Originally Posted by seatacboy
I just acquired one of these Magnavox boxes for $10 including the matching remote. I'm going to be testing it out shortly. Have those of you who have used this box over the years any opinions to offer as to its performance and how to address technical glitches that may arise?
I've had one of these since they first came out 5.5 years ago. I haven't used it continuously, so I can't report on its long-term longevity. I tend to use it as a "baseline" for testing purposes. I found the tuner very good at locking onto and keeping even weak signals, so if I'm having trouble with reception on one of my other boxes, I fire up the Magnavox, and if it's having trouble too, I know the problem is atmospheric. Or if I'm tinkering with antenna setup and the Magnavox is having trouble pulling in the weaker channels, that setup isn't going to work.
Here are my two original posts about it; they still sum up my assessment of this box:
My two main "complaints" - neither of them deal-breakers - continue to be:
1. Somewhat soft picture quality. Not terrible, not a deal-breaker. But I like the crisper, sharper PQ I get from the Zenith DTT-901 and Channel Master units.
2. Laborious method of changing the aspect ratio. Around here a lot of the .2 and .3 streams are still 4:3. The Zenith lets you select a permanent aspect ratio for each stream. So, for instance, I can leave 8.2 (METV) permanently on 4:3, while 8.1 (CBS) stays on anamorphic 16:9 (still comes from the box as 4:3 but then gets horizontally stretched by the TV), etc. The sometimes-reviled Dish DTVPal has a top-level button on the remote that lets you change ratio - not as good as the Zenith but still less work than drilling thru menus on the Mag. Again, something I can live with, but I probably won't pull the Mag back into service until the other units conk out.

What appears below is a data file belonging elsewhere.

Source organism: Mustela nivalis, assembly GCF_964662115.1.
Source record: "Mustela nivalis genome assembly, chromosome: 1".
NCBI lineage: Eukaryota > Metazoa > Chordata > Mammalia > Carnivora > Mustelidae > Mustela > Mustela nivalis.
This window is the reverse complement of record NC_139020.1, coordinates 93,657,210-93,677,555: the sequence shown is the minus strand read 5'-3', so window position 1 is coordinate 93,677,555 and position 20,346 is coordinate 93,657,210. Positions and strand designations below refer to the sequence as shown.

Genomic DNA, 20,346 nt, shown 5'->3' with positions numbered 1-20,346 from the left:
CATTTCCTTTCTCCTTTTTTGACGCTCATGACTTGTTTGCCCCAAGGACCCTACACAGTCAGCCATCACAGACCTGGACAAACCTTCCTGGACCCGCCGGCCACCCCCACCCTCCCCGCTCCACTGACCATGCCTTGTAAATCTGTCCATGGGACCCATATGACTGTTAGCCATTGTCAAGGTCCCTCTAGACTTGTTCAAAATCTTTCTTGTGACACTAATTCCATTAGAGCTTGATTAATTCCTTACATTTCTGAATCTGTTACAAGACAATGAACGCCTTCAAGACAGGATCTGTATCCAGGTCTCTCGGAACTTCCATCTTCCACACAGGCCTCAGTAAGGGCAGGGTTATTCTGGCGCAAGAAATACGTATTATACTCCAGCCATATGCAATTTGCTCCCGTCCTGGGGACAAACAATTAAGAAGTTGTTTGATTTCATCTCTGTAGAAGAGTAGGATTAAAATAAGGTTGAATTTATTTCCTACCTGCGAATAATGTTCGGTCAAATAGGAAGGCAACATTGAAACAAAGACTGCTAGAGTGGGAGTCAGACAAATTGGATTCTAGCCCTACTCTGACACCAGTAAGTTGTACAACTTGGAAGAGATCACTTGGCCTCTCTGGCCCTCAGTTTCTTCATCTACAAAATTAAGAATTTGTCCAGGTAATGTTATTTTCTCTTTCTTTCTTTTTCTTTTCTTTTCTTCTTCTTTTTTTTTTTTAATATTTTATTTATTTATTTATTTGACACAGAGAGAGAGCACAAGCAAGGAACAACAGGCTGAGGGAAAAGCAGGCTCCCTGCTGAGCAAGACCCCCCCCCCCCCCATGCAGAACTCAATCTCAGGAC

If you read back through the posts in this thread, you'll see some discussion about the unit running kind of hot. Makes sense given that it does not use an outboard "wall wart" for power conversion and has no ventilation holes in the cabinet. You may want to consider drilling some vent holes in the top - assuming you are somewhat handy and think you can get the top off without damaging the internals. I would definitely do that to mine if I were using it on a daily basis.
Otherwise, the Magnavox is still a solid example of what the CECB was supposed to do: help people keep using their old analog TVs and not have to immediately buy a new TV when the Digital Transition occurred. Like many folks, I did that for a few years, then got a new LCD flat screen when prices came down. Now, I use my CECBs strictly to feed hard-drive based DVD recorders that lack digital tuners but can serve as "frugal man's DVRs" when paired with a CECB. The "converter boxes" still have a niche use for that, and for folks who have tough old CRT TVs, maybe in a secondary application like a garage or workshop, that just won't die.